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i keep taking all day to swap rear sights on slides and scuffing up rear sights. id like to know where to get the real tools for such. my late 1990s early 2000 vintage universal sight press never was very useful on anything i tried it on.

im still carefully using punches and tape to try and not tear up stuff. id like to be as professional as possible. any advice? thanks.
 

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i keep taking all day to swap rear sights on slides and scuffing up rear sights. id like to know where to get the real tools for such. my late 1990s early 2000 vintage universal sight press never was very useful on anything i tried it on.

im still carefully using punches and tape to try and not tear up stuff. id like to be as professional as possible. any advice? thanks.
I've used the Wheeler Engineering Handgun Sight Tool from Midwest Gun Works because I own a wide variety of guns. But the MGW Armory Range Master Universal Sight Tool is an even better option but you have to buy the proper slide shoe for each individual gun. I bought the Wheeler because I didn't want to buy half a dozen individual slide shoe's and I already had two MGW Sight tools that are made for a specific gun.

These tools are not cheap. Looking back I probably would have been better off buying the MGW Armory Range Master in the first place. The Wheeler Engineering tool works fine but the MGW Tool is even better because of the fact that in addition to the 4 horizontal adjusting clamps the slide shoe keeps the slide centered in the tool. Not only does this give you additional clamping force but there's less adjustments to make when centering the slide in the tool.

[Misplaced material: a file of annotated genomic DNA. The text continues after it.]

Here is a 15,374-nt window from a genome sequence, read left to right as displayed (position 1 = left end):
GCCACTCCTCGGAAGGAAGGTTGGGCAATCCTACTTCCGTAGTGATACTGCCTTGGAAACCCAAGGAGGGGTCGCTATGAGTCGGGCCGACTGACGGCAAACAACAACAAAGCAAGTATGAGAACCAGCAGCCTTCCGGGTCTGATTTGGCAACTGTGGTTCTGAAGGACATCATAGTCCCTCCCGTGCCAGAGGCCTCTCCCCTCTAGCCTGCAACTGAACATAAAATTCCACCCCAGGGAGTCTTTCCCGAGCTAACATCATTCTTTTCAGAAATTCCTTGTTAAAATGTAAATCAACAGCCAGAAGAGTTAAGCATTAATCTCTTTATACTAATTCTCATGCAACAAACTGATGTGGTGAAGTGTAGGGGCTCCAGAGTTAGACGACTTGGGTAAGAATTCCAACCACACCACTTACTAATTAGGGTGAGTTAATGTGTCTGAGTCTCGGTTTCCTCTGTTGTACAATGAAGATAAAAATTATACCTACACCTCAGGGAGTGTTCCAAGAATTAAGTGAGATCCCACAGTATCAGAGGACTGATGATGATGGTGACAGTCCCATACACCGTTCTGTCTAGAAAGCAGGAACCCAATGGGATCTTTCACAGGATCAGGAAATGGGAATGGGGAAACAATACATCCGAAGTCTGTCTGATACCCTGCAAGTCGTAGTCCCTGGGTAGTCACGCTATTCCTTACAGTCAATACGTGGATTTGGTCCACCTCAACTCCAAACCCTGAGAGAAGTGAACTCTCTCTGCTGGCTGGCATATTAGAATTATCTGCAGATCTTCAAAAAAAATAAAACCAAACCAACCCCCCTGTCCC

You also have to take into consideration because of the cost of these tools how often are you going to use them? If it's only once you're better off taking it to a gunsmith or someone you know who has the tools. However the tools can come in handy if later on you have to make minor adjustments to the sights. I also use two small thin pieces of leather, neoprene or something similar between the horizontal clamps and the flats of the slide. This way if the slide moves slightly after it's clamped in place you won't end up marring it all up. I cut some excess leather that came from the straps of a shoulder holster harness, it's about 1/16 of an inch thick. The problem with tape is that you can easily tear through it when clamping down the slide. You want to make sure that the slide is clamped down tight to avoid any movement.

Another trick is with the same pieces of leather you can clamp the slide in a vise. Then with a brass punch and hammer just get the sight(s) started before using the sight tool to remove them. Also find out which way the sights are removed and installed. Some are designed to be removed and installed one way. If the new sight is way too tight going in you may have to take a piece of 320 wet or dry sandpaper and sand the bottom of the sight on a flat surface. You don't want to take off too much just go a little at a time until the sight goes about one quarter of the way in. Then let the tool do the rest. Some people run a bead of red Loctite in the dovetail of the slide. Myself, I would not recommend that. It may make adjusting the sights later on nearly impossible without having to heat the area first.
Wheeler Engineering Armorer's Handgun Sight Tool MGW Armory Range Master Universal Sight Tool
 
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